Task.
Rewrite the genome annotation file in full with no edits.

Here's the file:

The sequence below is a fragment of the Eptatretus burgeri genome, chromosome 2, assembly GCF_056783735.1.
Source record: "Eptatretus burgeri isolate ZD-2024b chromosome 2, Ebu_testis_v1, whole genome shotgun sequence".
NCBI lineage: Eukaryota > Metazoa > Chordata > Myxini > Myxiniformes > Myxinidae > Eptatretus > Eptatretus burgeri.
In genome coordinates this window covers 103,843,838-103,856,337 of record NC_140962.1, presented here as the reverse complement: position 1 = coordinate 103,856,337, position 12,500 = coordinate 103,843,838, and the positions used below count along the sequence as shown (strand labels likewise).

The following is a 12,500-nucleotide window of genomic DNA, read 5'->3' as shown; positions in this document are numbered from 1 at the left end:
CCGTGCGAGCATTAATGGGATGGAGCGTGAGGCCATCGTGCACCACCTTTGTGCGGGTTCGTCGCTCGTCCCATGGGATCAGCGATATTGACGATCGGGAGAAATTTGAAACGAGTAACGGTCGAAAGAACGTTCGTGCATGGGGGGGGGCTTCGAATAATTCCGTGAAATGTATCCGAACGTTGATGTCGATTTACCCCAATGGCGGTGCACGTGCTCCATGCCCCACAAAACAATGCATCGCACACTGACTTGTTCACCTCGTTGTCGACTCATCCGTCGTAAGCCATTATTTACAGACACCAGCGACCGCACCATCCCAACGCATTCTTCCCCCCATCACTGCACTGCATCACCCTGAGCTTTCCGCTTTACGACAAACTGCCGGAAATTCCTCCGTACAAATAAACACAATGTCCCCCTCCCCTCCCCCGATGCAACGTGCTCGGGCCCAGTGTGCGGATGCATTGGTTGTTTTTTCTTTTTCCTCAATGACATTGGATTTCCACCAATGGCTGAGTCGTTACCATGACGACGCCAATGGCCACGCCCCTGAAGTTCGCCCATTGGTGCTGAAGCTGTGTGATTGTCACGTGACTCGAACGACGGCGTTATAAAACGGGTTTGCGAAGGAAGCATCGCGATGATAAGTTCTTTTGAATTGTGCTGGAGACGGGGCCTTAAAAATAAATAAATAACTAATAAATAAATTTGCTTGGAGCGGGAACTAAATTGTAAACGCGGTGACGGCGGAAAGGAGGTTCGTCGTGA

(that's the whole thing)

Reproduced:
The sequence below is a fragment of the Eptatretus burgeri genome, chromosome 2, assembly GCF_056783735.1.
Source record: "Eptatretus burgeri isolate ZD-2024b chromosome 2, Ebu_testis_v1, whole genome shotgun sequence".
NCBI lineage: Eukaryota > Metazoa > Chordata > Myxini > Myxiniformes > Myxinidae > Eptatretus > Eptatretus burgeri.
In genome coordinates this window covers 103,843,838-103,856,337 of record NC_140962.1, presented here as the reverse complement: position 1 = coordinate 103,856,337, position 12,500 = coordinate 103,843,838, and the positions used below count along the sequence as shown (strand labels likewise).

The following is a 12,500-nucleotide window of genomic DNA, read 5'->3' as shown; positions in this document are numbered from 1 at the left end:
CCGTGCGAGCATTAATGGGATGGAGCGTGAGGCCATCGTGCACCACCTTTGTGCGGGTTCGTCGCTCGTCCCATGGGATCAGCGATATTGACGATCGGGAGAAATTTGAAACGAGTAACGGTCGAAAGAACGTTCGTGCATGGGGGGGGGCTTCGAATAATTCCGTGAAATGTATCCGAACGTTGATGTCGATTTACCCCAATGGCGGTGCACGTGCTCCATGCCCCACAAAACAATGCATCGCACACTGACTTGTTCACCTCGTTGTCGACTCATCCGTCGTAAGCCATTATTTACAGACACCAGCGACCGCACCATCCCAACGCATTCTTCCCCCCATCACTGCACTGCATCACCCTGAGCTTTCCGCTTTACGACAAACTGCCGGAAATTCCTCCGTACAAATAAACACAATGTCCCCCTCCCCTCCCCCGATGCAACGTGCTCGGGCCCAGTGTGCGGATGCATTGGTTGTTTTTTCTTTTTCCTCAATGACATTGGATTTCCACCAATGGCTGAGTCGTTACCATGACGACGCCAATGGCCACGCCCCTGAAGTTCGCCCATTGGTGCTGAAGCTGTGTGATTGTCACGTGACTCGAACGACGGCGTTATAAAACGGGTTTGCGAAGGAAGCATCGCGATGATAAGTTCTTTTGAATTGTGCTGGAGACGGGGCCTTAAAAATAAATAAATAACTAATAAATAAATTTGCTTGGAGCGGGAACTAAATTGTAAACGCGGTGACGGCGGAAAGGAGGTTCGTCGTGA